Chimbalanga, 20, and his now-estranged 26-year-old gay beau Steven Monjeza, were arrested on December 27 last year after  performing a public engagement ceremony at a lodge the former was working on the outskirts of Blantyre, Malawi’s business hub.
 
The couple’s arrest turned them into poster boys for persecution of homosexuals on the African continent. The couple quickly became an instant media sensation as the world media feasted on any fine detail of their case.
 
A Blantyre magistrate convicted the two on buggery and gross indecency charges and handed them what he famously called a "scary" 14-year sentence, the maximum both charges could attract under Malawi laws.
 
CEDEP, alongside other local and international human rights organisations like the Centre for Human Rights and Rehabilitation (CHRRR) and Outrage! of leading London-based gay rights activist Peter Tatchel, campaigned for the release of the couple by lobbying Malawi's donors and holding demonstrations.
 
The government of the United States of America, Norway and Great Britain, among others, and multi-laterals like the European Union and the African Development Bank (ADB) urged Malawi to tread cautiously on the issue, saying the couple human rights were violated. They warned that Malawi's image may be tainted abroad because of its handling of the issue.
 
However, for five months - amid the growing pressure on his administration - Pres Bingu wa Mutharika held out, calling the "acts of those two boys in Blantyre" as alien and unacceptable. But United Nations Secretary General Ban Ki-Moon prevailed on Mutharika who pardoned the couple.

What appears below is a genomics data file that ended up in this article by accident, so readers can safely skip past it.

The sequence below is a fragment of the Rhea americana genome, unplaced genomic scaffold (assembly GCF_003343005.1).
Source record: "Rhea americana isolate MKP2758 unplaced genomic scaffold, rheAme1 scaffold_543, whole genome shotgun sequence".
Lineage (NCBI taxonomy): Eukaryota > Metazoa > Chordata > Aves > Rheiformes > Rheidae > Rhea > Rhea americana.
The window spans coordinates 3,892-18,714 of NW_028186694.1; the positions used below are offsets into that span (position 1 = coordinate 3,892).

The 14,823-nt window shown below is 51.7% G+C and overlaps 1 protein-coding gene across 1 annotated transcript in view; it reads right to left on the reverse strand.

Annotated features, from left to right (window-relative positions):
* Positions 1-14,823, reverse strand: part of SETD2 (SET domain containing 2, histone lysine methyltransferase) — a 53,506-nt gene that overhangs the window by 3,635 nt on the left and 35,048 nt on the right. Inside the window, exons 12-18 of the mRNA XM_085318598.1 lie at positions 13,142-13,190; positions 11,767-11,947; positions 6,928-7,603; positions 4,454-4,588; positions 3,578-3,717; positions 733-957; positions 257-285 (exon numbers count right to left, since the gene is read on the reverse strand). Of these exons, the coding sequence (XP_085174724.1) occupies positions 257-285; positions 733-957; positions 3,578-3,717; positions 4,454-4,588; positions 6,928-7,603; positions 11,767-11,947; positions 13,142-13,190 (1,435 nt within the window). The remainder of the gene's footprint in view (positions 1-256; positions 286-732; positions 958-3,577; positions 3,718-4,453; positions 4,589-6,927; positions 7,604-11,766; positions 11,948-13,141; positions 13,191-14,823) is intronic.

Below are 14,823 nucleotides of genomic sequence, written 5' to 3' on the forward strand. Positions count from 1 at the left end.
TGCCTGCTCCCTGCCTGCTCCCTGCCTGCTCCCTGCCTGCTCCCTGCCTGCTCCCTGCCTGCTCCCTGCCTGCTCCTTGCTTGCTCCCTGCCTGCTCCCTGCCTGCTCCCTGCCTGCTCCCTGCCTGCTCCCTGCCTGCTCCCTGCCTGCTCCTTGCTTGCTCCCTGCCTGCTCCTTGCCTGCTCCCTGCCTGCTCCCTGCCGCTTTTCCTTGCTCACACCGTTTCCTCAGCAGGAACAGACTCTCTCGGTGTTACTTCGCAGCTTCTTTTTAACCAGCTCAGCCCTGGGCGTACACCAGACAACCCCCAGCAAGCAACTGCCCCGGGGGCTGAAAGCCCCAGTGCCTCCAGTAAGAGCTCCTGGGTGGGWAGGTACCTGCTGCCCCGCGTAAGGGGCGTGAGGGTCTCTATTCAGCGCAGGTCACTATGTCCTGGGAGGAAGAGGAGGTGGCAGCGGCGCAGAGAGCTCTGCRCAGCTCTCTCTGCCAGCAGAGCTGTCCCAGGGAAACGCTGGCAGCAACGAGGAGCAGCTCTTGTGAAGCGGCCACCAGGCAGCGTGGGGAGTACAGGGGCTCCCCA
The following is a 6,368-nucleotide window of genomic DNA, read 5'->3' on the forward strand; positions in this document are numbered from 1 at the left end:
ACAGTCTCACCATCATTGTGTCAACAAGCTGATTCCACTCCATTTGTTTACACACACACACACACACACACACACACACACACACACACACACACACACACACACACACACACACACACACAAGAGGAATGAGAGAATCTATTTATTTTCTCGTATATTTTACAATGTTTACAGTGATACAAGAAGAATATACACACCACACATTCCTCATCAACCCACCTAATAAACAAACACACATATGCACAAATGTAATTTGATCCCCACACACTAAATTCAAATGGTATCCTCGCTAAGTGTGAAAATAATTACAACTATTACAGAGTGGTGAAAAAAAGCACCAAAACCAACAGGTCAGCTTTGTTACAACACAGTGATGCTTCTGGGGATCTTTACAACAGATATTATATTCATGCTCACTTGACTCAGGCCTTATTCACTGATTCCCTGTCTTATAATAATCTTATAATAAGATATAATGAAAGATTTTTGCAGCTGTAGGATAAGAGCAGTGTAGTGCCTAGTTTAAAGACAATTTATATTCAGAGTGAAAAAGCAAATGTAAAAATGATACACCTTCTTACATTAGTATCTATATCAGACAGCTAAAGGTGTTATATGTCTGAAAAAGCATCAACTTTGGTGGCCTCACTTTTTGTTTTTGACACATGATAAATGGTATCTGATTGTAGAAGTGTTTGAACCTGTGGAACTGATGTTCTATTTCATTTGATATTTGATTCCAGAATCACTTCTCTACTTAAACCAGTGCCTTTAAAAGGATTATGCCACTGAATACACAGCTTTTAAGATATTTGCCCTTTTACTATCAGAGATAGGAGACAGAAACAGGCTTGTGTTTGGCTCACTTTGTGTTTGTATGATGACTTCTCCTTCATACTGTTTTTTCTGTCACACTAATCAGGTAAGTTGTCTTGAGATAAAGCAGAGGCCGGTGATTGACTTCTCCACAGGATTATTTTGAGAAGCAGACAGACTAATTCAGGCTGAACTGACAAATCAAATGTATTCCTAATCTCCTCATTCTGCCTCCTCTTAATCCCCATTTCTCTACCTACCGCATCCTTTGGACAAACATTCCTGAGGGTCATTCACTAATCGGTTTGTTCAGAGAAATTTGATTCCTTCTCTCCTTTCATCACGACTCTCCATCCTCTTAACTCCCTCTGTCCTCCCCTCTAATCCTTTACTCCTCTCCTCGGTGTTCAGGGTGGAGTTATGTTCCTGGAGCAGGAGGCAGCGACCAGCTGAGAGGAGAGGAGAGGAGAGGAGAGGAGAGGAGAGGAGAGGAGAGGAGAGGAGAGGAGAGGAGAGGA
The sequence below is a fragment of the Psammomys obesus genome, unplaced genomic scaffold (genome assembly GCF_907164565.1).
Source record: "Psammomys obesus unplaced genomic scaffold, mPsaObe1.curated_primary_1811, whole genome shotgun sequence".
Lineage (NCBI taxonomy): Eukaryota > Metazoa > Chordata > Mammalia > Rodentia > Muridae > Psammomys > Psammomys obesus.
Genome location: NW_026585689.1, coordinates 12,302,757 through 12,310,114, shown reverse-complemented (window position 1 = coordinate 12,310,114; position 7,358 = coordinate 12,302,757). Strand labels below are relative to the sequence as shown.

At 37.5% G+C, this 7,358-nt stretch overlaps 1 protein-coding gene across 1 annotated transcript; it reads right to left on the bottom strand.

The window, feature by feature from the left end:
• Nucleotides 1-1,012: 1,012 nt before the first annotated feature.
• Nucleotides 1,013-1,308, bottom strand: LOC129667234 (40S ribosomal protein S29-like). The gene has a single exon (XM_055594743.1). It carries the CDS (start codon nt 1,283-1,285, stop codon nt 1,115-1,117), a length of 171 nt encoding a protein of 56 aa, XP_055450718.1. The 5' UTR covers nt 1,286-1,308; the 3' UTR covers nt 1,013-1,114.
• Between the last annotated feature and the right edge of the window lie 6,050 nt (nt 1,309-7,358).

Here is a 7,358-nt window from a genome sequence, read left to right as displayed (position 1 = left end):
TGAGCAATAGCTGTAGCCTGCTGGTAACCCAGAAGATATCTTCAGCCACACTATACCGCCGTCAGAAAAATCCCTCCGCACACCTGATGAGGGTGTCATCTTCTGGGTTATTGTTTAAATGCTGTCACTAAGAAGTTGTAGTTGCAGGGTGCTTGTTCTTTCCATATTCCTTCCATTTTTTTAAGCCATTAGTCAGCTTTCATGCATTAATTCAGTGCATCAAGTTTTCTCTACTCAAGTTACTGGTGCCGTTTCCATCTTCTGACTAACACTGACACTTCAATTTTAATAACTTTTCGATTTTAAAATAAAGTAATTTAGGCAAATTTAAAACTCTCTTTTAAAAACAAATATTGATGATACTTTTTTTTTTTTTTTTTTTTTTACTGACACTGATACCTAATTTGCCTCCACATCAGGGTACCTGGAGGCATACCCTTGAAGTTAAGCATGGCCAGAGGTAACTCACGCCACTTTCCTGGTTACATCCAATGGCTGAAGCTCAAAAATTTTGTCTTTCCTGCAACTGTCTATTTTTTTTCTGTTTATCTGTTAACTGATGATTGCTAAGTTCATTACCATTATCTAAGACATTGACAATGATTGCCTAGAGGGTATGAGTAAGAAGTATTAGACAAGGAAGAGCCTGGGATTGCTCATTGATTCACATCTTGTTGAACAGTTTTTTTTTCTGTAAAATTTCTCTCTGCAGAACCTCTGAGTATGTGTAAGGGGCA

After their release Chimbalanga remained unrepentant saying he would rather quit Malawi and live in a country where his status would be acceptable. But his partner, Monjeza, immediately renounced his gay status. He severed ties with Chimbalanga and  announced he had got himself a female lover, 24-year-old Blantyre woman Dorothy Gulo.
 
But while Chimbalanga's star seems to be shinning even brighter, Monjeza has fallen on hard times. His fairy-tale affair with Gulo ended in disappointment after she walked out on him. Adding salt to injury, a Blantyre court a fortnight  ago slapped him with a suspended sentence after being convicted of stealing a cell phone belong to a drinking mate.--maravipostMalawi gay man Tiwonge seeks asylum in Canada
Thursday, 30 September 2010 17:48
Written by RAPHAEL TENTHANI
 
BLANTYRE--One of the two first Malawians to be openly gay and whose arrest over Christmas last year and subsequent five-month incarceration drew worldwide condemnation is leaving for Canada where he has sought asylum, a family member and a human rights activist have confirmed. 
"Yes, Tiwonge will be going to Canada to settle," Maxwell Manda, a cousin of Tiwonge Chimbalanga's, told Maravipost.com in an exclusive interview Thursday. "He is just finalising travel documents."
 
Manda said Chimbalanga, or Aunt Tiwo, who currently ekes out a living by doing odd jobs, will find a career in his adopted country.